Tuesday, 9 July 2019
Defence Matters: Statements
The Minister of State is welcome to the House, although it is regrettable that the Minister for Defence. I am, of course, referring to the Taoiseach. As a Minister for State, Deputy Kehoe does not have full power. The Minister who does have full power, the Taoiseach, does not know enough about the Naval Service to even know how many ships we have or the number of them available for operational service.
I am deeply concerned that no one in the Government or the Department of Defence really understands the importance of a well-resourced and well-managed cybersecurity monitoring system under the defence or security services. This Government's cavalier attitude to this most important aspect of securing foreign direct investment will eventually cost our economy dearly. Is the Minister of State aware of the concerns of many of the multinationals operating in Ireland regarding the apparent lack of a clear retention and training strategy for cybersecurity experts in our Defence Forces? What is the plan? How will the brain drain be halted? An allowance of 96 cent per day will not do much to stop it. The internal Defence Forces computer incident response team, CIRT, was shut down a few months ago because the last person in this office purchased his discharge. We are now allocating up to €40,000 per month for a private contractor to provide the service if and when required. To say that this is very unsatisfactory would be a complete understatement. What does it say about our defence strategy that we now have a civilian company with eyes on military-grade communications and intelligence? I understand the Defence Forces are meant to provide two cybersecurity personnel to the interdepartmental, multi-agency, National Cyber Security Centre led by the Department of Communications, Climate Action and Environment. Needless to say, these two seats are empty/ We have no spare personnel and no strategy to find them.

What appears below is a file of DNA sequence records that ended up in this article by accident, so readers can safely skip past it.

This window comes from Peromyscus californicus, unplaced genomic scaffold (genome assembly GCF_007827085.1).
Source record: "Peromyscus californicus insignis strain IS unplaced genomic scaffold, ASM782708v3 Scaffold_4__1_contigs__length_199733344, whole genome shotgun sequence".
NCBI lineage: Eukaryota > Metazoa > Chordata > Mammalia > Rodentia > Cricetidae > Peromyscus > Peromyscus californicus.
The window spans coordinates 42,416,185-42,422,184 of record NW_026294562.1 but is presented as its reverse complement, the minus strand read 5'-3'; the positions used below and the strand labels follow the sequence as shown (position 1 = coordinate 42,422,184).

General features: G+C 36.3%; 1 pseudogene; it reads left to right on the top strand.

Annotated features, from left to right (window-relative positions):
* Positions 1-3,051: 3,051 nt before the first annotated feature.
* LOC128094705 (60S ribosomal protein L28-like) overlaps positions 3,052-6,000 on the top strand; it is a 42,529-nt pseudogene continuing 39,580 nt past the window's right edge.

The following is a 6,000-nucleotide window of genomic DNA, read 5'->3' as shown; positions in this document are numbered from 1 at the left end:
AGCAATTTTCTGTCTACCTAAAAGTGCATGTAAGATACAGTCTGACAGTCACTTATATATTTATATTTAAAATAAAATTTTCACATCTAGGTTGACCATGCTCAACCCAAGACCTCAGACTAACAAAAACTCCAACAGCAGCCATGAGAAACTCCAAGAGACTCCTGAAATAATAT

With regard to the Naval Service, will the Minister of State agree that we actually own nine ships? I hope he will. I hope he will further agree that only three of those ships are fully operational, rather than the six he mentioned. Two of the ships are not operational on a full-time basis because we do not have engine room artificer, ERA, personnel to look after them. I refer to P61 and P62. Will the Minister of State accept that while P31, LÉ Eithne, and P41, LÉ OrIa, are, as he stated, in for maintenance, this maintenance was not scheduled? Will he agree that, when that maintenance is completed, neither ship will be returned to the fleet in an operational capacity for the foreseeable future because of the shortage of personnel?
I now turn to the issue of Naval Service divers. There have been a number of tragedies off the coast of Ireland resulting in the need for deep-sea divers. The Naval Service's divers are trained to dive up to 60 m with mixed gases. As I understand it, they are the only professionals in the country who can provide that service. This was extremely important when Rescue 116 went down. The complement of navy divers should number 27 personnel. Will the Minister of State confirm that there are now only six qualified navy divers available?
With respect to the Air Corps, there is a reported pilot shortage of 30% but if senior officers are not included as flying that deficiency rises to 50%. Medical emergency flights, which used to be carried out by the Air Corps, are now contracted out at a cost of €7 million over two years. What would that €7 million have done for the Air Corps? What would it have done for pilot retention? Is this not a gross mismanagement of the system? We now have a plane on stand-by every night. Over the past nine months, it has only been used three times.